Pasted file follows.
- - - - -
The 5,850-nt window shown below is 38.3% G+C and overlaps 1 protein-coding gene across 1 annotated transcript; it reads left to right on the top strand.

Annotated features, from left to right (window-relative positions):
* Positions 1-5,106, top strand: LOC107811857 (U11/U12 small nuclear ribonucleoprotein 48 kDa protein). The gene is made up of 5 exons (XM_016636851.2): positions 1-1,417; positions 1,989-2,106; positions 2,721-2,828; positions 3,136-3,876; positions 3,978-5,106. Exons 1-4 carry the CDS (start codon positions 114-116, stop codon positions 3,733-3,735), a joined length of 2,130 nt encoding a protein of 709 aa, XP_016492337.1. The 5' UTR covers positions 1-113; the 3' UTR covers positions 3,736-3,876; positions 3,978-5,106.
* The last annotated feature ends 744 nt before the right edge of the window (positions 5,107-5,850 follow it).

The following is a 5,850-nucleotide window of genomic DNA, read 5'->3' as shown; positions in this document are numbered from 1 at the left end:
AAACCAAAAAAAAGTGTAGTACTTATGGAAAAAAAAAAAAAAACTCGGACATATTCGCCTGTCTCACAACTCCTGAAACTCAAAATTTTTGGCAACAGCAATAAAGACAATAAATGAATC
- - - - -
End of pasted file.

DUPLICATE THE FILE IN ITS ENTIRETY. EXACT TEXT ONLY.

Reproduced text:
The 5,850-nt window shown below is 38.3% G+C and overlaps 1 protein-coding gene across 1 annotated transcript; it reads left to right on the top strand.

Annotated features, from left to right (window-relative positions):
* Positions 1-5,106, top strand: LOC107811857 (U11/U12 small nuclear ribonucleoprotein 48 kDa protein). The gene is made up of 5 exons (XM_016636851.2): positions 1-1,417; positions 1,989-2,106; positions 2,721-2,828; positions 3,136-3,876; positions 3,978-5,106. Exons 1-4 carry the CDS (start codon positions 114-116, stop codon positions 3,733-3,735), a joined length of 2,130 nt encoding a protein of 709 aa, XP_016492337.1. The 5' UTR covers positions 1-113; the 3' UTR covers positions 3,736-3,876; positions 3,978-5,106.
* The last annotated feature ends 744 nt before the right edge of the window (positions 5,107-5,850 follow it).

The following is a 5,850-nucleotide window of genomic DNA, read 5'->3' as shown; positions in this document are numbered from 1 at the left end:
AAACCAAAAAAAAGTGTAGTACTTATGGAAAAAAAAAAAAAAACTCGGACATATTCGCCTGTCTCACAACTCCTGAAACTCAAAATTTTTGGCAACAGCAATAAAGACAATAAATGAATC